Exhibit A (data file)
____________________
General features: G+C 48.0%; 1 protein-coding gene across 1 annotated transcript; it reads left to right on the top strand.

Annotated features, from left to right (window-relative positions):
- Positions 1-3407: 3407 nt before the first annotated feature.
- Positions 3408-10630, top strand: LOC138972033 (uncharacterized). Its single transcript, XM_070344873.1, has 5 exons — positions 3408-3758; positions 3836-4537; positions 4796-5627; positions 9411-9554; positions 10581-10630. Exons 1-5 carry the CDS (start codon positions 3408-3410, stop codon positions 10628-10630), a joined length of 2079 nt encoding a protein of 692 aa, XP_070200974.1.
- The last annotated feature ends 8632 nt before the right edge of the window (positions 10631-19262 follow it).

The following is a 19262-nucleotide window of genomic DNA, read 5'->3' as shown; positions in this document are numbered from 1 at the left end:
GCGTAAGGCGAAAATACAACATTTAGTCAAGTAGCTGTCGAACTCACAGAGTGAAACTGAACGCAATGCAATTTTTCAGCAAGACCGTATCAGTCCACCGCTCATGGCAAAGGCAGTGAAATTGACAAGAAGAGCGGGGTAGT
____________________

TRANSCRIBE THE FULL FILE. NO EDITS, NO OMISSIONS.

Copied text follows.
General features: G+C 48.0%; 1 protein-coding gene across 1 annotated transcript; it reads left to right on the top strand.

Annotated features, from left to right (window-relative positions):
- Positions 1-3407: 3407 nt before the first annotated feature.
- Positions 3408-10630, top strand: LOC138972033 (uncharacterized). Its single transcript, XM_070344873.1, has 5 exons — positions 3408-3758; positions 3836-4537; positions 4796-5627; positions 9411-9554; positions 10581-10630. Exons 1-5 carry the CDS (start codon positions 3408-3410, stop codon positions 10628-10630), a joined length of 2079 nt encoding a protein of 692 aa, XP_070200974.1.
- The last annotated feature ends 8632 nt before the right edge of the window (positions 10631-19262 follow it).

The following is a 19262-nucleotide window of genomic DNA, read 5'->3' as shown; positions in this document are numbered from 1 at the left end:
GCGTAAGGCGAAAATACAACATTTAGTCAAGTAGCTGTCGAACTCACAGAGTGAAACTGAACGCAATGCAATTTTTCAGCAAGACCGTATCAGTCCACCGCTCATGGCAAAGGCAGTGAAATTGACAAGAAGAGCGGGGTAGT